The rhinoceros walking down the road at South Africa's largest game reserve had no horns, one of the few to survive a surge in poaching that has sent killings to a 15-year high. A startled tourist alerted game rangers to the animal, the first time a poached rhino had been found still alive at Kruger National Park.
"That was really the first case that I know of where we found a rhino which the horn was removed and it was struggling on the road," said William Mabasa, a park spokesman. His theory is that poachers used a tranquilliser to let them remove the rhino's horns silently. Although the animal survived the amputation, veterinarians were unable to save its life. "They eventually had to destroy it because the wound was rather too big," Mr Mabasa said.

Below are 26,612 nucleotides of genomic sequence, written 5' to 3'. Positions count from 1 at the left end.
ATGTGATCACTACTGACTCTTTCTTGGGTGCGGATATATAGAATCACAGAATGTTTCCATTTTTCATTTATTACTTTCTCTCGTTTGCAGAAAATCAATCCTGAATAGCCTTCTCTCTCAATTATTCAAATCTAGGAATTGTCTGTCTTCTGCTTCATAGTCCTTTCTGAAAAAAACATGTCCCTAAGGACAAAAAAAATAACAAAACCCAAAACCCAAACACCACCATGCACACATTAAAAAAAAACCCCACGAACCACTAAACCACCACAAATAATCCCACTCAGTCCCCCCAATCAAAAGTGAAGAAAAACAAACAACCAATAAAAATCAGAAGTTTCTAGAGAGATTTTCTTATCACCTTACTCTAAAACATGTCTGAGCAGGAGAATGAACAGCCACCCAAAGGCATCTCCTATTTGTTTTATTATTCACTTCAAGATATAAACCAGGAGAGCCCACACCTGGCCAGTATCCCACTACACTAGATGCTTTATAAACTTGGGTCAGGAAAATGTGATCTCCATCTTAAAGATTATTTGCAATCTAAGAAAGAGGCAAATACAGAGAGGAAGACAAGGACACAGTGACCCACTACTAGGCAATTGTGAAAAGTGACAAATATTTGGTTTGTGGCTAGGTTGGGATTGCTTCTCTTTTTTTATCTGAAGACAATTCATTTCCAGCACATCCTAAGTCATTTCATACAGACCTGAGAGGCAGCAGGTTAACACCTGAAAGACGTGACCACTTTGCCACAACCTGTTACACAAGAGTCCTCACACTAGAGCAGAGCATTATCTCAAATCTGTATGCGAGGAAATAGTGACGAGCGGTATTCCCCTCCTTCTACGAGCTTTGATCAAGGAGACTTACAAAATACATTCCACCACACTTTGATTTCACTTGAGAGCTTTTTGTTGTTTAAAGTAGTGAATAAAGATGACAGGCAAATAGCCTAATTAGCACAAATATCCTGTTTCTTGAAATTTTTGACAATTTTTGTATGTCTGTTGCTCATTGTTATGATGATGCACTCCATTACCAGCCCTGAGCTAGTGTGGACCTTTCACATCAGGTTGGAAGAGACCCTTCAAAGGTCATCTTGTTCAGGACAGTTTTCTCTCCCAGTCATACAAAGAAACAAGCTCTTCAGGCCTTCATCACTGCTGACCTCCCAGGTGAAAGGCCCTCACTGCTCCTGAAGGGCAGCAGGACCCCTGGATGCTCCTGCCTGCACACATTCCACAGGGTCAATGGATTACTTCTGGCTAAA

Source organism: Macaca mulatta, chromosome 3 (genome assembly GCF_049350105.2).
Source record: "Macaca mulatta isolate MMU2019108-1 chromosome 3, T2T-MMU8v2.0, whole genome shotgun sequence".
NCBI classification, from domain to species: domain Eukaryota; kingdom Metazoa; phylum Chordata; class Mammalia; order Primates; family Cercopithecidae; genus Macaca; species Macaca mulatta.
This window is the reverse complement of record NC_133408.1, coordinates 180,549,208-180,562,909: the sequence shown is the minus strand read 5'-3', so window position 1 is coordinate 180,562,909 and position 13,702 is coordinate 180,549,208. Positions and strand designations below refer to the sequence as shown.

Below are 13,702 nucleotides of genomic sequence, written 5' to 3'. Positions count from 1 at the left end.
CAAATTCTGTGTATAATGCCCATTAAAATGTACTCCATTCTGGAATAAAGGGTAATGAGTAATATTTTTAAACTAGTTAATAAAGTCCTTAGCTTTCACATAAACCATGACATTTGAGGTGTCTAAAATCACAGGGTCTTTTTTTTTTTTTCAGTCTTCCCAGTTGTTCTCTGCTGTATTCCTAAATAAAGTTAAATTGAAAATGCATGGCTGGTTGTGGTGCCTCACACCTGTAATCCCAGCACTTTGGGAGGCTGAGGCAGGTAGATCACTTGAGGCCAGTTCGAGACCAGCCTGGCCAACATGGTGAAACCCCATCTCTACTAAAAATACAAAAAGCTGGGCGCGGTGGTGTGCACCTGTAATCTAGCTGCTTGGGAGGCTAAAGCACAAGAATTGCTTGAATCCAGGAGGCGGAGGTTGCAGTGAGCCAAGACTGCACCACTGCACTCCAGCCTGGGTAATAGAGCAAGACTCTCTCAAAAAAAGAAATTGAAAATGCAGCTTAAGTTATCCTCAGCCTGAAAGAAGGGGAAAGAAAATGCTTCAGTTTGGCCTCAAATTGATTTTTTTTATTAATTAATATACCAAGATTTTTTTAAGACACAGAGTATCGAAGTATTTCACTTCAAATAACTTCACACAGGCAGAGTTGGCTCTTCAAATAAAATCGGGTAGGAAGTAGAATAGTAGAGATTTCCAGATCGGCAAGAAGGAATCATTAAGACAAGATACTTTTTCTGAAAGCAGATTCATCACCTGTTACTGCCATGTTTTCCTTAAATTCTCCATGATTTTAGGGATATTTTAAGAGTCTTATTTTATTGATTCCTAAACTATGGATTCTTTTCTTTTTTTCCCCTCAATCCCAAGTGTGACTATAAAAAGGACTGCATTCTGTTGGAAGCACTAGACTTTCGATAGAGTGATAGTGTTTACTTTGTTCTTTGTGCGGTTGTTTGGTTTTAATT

Two rhinos at a nature reserve near Pretoria suffered a similar fate this month after poachers overdosed them with tranquillisers. Their fate is emblematic of an insidious turn in the poaching trade, a top agenda item at the general assembly of the 175-nation wildlife treaty Cites (Convention on International Trade in Endangered Species) under way in Doha. Black-market demand for rhino horn has soared in the past several years, largely because of the economic boom in east and South East Asia, where the horn is used for medicinal purposes.
That surge in demand has combined with endemic poverty in many rhino habitats to push rhino poaching worldwide to the highest levels seen in 15 years, according to the wildlife monitoring group Traffic. South Africa and neighbouring Zimbabwe are responsible for 95 per cent of the poaching, Traffic said. Now, conservation experts and South African parks officials say, international crime syndicates have entered the trade. The syndicates sponsor organised hunts and, increasingly, use helicopters, military-grade guns and prescription tranquillisers to pursue their prey.
"Current rhino poaching trends indicate a high level of organisation and crime syndication at the local, national, regional and international levels," Reynold Thakhuli, a spokesman for South Africa National Parks, said. More....